Home Secretary Amber Rudd has responded to the campaign to pardon suffragettes, saying that to do so would be “tricky”.
Speaking to Piers Morgan on Good Morning Britain on Tuesday, the centenary of women’s suffrage in the UK, Rudd said that it would be difficult to give a legal pardon to those in the movement who used arson and violence as methods of protest.
When Morgan asked her about the campaign calling for suffragettes to have their convictions overturned, the Home Secretary replied: “I think that’s a more tricky one, if I may say. We have done it before of course for Alan Turing [the WW2 code-breaker who was convicted for being gay], I’m certainly going to look at individual cases.”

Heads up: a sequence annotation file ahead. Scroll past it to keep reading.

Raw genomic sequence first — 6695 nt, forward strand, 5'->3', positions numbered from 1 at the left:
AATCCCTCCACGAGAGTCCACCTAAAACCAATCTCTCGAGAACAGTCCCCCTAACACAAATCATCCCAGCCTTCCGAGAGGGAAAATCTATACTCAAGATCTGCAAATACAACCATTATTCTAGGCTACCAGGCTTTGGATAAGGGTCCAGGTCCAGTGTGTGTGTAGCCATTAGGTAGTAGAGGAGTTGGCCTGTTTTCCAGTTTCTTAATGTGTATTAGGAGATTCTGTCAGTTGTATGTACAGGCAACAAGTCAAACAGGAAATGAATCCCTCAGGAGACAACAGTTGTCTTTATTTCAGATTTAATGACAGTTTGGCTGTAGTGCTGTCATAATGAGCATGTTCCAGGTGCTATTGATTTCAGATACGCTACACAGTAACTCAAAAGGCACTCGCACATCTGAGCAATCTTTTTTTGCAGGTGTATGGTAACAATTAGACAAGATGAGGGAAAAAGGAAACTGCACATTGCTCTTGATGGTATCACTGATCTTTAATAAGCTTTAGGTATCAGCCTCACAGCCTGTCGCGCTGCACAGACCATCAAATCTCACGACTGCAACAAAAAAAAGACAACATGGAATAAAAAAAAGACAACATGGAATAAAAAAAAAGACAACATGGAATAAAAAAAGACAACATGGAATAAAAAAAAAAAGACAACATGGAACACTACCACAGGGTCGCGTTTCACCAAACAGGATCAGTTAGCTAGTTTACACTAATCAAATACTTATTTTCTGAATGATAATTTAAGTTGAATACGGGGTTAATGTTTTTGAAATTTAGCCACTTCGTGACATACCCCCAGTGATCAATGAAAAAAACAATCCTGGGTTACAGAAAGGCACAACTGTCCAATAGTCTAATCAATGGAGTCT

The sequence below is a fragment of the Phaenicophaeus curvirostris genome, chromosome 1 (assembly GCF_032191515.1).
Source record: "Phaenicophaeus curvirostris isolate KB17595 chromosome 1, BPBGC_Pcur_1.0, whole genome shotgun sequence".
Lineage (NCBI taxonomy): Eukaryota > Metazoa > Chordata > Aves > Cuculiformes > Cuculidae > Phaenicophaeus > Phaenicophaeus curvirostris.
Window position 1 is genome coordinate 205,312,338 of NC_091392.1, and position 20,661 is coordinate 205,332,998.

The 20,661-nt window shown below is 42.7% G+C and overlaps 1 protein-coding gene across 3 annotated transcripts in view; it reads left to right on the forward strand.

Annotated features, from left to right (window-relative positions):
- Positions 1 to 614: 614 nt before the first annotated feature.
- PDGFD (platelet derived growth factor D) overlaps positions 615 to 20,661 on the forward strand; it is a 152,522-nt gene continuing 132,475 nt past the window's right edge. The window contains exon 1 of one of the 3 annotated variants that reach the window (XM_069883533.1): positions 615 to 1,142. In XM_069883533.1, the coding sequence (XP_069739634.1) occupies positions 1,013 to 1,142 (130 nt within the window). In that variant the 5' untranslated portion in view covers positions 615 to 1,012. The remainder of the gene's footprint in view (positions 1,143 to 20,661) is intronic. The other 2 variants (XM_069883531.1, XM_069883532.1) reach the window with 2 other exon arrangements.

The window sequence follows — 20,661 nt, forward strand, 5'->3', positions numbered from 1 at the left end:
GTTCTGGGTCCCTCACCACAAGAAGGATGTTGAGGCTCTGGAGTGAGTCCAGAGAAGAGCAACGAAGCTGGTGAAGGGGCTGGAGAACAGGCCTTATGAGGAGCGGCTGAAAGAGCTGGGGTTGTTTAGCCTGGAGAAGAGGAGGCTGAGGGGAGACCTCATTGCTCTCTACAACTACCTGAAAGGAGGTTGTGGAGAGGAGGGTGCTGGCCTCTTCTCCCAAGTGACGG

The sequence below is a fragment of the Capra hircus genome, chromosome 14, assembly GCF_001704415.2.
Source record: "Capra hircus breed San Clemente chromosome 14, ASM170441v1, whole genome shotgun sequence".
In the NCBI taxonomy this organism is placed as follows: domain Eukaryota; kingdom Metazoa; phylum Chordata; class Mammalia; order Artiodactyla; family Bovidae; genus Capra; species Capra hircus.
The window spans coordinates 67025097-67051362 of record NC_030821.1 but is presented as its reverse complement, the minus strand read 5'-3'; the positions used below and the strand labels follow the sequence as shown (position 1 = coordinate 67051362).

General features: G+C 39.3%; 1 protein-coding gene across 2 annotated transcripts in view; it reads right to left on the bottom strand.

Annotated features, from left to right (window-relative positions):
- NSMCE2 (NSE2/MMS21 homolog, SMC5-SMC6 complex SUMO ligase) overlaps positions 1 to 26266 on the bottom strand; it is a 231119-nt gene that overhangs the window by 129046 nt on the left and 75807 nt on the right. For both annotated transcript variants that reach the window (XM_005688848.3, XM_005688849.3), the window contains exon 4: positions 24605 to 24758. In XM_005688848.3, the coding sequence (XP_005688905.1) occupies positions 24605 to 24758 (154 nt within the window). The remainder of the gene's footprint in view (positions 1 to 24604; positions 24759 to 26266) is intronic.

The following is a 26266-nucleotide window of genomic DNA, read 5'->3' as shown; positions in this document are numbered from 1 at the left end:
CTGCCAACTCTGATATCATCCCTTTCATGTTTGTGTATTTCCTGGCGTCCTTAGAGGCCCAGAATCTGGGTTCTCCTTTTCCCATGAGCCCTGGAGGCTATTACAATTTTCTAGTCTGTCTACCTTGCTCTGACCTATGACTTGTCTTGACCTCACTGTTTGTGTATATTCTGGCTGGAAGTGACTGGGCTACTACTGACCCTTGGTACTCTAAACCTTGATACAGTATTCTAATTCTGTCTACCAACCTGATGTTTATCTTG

She added that she would investigate the possibility: “Instinctively, I can see where that campaign is coming from.
“So I will take a look and see if there is a proposal I can take more seriously. As far as pardoning for arson, violence, as you rightly point out, that’s trickier.”
Rudd was appearing on GMB as she announced £2.5 million for schemes to commemorate suffragettes and increase women’s participation in political and public life.
She presented Morgan – whose views on equality have sometimes been controversial – with a suffragette badge to mark the centenary.